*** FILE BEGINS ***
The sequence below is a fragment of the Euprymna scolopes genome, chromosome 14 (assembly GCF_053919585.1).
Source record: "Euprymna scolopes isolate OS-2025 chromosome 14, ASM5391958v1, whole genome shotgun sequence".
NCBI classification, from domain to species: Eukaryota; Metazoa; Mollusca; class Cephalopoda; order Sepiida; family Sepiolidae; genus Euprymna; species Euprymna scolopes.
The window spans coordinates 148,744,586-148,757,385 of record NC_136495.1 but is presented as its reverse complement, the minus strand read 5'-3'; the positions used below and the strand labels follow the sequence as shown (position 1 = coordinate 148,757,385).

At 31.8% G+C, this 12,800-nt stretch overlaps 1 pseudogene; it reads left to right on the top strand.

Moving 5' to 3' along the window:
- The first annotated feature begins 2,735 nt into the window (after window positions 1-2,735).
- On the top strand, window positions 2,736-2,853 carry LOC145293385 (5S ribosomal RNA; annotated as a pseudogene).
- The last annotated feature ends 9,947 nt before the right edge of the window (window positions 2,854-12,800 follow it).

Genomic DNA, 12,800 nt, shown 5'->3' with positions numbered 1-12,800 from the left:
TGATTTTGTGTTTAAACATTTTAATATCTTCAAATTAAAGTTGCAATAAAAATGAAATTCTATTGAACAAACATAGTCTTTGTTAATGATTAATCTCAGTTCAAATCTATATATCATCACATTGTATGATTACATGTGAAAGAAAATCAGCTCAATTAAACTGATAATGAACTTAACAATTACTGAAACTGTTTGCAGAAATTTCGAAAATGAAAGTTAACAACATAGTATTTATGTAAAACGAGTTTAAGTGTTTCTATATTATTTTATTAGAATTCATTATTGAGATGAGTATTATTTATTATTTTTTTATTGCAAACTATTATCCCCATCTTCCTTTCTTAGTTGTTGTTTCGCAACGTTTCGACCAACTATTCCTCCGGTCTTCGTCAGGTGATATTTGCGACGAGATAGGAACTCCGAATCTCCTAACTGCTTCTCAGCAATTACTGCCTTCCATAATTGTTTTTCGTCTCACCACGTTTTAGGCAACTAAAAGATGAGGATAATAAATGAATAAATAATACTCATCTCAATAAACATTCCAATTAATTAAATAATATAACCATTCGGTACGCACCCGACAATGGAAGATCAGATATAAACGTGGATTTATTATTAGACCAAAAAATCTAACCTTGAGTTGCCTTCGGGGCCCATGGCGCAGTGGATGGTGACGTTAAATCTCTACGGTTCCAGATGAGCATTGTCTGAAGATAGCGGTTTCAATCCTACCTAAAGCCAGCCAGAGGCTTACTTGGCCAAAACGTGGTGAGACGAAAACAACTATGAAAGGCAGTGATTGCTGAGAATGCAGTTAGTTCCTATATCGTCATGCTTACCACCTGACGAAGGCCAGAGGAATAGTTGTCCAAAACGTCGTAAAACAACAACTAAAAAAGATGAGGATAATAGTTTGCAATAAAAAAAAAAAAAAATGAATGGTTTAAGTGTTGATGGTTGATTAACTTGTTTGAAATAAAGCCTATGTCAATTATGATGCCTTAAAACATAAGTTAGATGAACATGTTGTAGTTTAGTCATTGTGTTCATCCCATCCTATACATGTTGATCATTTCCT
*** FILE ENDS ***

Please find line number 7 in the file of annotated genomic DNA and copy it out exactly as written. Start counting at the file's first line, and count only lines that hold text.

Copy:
- The first annotated feature begins 2,735 nt into the window (after window positions 1-2,735).